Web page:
Dollar Bank Depositors in the First World War
In 1918, the headlines of Pittsburgh's three major newspapers, the Gazette-Times
, the Press
and the Post
, were focused on the war in Europe, which the United States had entered the year before.
Dollar Bank depositors Michael Kreichunas, Jacob Meyers, Thomas E.H. Robison and Michael M. Wolfe were all serving in the armed forces when they opened their Dollar Bank savings accounts in 1918.
Kreichunas, a Lithuanian immigrant who arrived in the United States in 1912, was a baker at Nicholas Bakery on Penn Avenue when he was drafted. He served as a cook at Camp Lee, Virginia. While in Pittsburgh, he lived on Sarah Street on the South Side. After the war, he applied for American citizenship, moved to Chicago and became a carpenter.
Berg Street, South Side resident Jacob Meyers was a private in Company A, 103rd Military Police, 28th Division (Pennsylvania National Guard), Allied Expeditionary Force. He opened his account by mail in October 1918, unable to visit Dollar Bank in person because he was deployed overseas at the time, where his unit was part of the Meuse-Argonne Offensive.
Thomas Robison was a sailor aboard the battleship USS Vermont
, based at Hampton Roads, Virginia. Robison stayed in the Navy through April 1919, spending his last three months aboard the Vermont
helping convey American troops home from Europe. After returning to civilian life, Robison became a movie theater projectionist in McKeesport.
Raised in New Kensington, Michael M. Wolfe received his medical degree at Temple University. He served as a medical officer in the Army in WWI. His duty took him to military bases throughout the eastern U.S. After the war, he returned to Philadelphia, where he spent more than 30 years in a successful career as a surgeon.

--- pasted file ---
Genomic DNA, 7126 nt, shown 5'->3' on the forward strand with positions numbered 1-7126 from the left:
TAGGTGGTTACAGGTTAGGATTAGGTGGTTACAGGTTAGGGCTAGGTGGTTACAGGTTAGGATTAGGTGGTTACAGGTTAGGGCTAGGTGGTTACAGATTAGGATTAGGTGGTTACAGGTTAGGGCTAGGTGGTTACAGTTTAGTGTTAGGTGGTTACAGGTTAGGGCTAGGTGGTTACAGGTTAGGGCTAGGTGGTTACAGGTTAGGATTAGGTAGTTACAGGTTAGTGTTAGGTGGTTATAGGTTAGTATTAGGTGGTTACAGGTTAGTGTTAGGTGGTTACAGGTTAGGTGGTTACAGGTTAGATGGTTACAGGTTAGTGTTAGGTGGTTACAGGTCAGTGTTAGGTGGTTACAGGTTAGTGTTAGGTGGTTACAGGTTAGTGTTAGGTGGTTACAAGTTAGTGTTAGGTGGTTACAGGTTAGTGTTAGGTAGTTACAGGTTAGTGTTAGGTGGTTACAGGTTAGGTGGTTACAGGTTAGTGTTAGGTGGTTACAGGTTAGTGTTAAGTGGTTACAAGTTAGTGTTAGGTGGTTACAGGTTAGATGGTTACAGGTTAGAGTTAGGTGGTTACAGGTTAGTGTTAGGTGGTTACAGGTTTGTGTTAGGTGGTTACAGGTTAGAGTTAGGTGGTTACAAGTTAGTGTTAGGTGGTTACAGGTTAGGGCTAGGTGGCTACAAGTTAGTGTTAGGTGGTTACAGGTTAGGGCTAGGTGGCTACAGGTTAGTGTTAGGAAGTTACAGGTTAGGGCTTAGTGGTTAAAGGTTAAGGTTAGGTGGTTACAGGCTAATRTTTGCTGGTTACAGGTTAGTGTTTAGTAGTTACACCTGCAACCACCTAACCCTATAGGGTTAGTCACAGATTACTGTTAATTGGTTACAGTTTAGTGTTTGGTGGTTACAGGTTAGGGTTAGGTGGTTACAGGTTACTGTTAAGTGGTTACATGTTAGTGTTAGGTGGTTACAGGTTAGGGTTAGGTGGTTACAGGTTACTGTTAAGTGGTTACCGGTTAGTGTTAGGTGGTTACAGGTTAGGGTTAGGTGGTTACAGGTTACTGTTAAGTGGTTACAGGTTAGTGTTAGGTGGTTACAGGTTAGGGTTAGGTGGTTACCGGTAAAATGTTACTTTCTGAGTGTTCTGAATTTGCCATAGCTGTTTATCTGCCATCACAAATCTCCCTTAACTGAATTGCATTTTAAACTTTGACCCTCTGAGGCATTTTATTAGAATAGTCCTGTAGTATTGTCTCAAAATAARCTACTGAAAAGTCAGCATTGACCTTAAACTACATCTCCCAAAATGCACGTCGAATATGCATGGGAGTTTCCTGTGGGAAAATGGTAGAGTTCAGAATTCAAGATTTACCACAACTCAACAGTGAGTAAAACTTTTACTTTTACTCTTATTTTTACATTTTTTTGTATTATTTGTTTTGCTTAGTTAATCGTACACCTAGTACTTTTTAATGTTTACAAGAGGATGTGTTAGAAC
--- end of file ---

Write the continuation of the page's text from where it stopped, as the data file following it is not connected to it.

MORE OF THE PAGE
As the casualty lists in the newspapers of that time attested, a number of Pittsburgh men who served in the war did not return home. One of these was USMC Sgt. Raymond Paul Cronin. Born in 1893, he served four years in the United States Marines and returned to civilian life as a letter carrier. He opened a savings account at Dollar Bank in September 1916.
When the United States entered the war in April 1917, Cronin re-enlisted in the Marine Corps. He was deployed overseas in June 1917 and promoted to the rank of sergeant in February 1918. In June 1918, Cronin was with the 5th Marine Regiment when they were engaged in fierce combat around Chateau-Thierry, France. Sgt. Cronin was killed in action on June 6, 1918 while trying to establish liaison with an adjoining French unit under heavy machine gun fire.
After his death, V.F.W. Post No. 267 here in Pittsburgh was named in his honor. When his name was inscribed on a bronze plaque along with those of other Pittsburgh post office employees who served in the war, Cronin's sister Helen unveiled the tablet. In September 1921, his remains were returned from France, and a memorial mass was held at Church of the Resurrection in Brookline. He was buried in St. Mary's Roman Catholic Cemetery in Lawrenceville.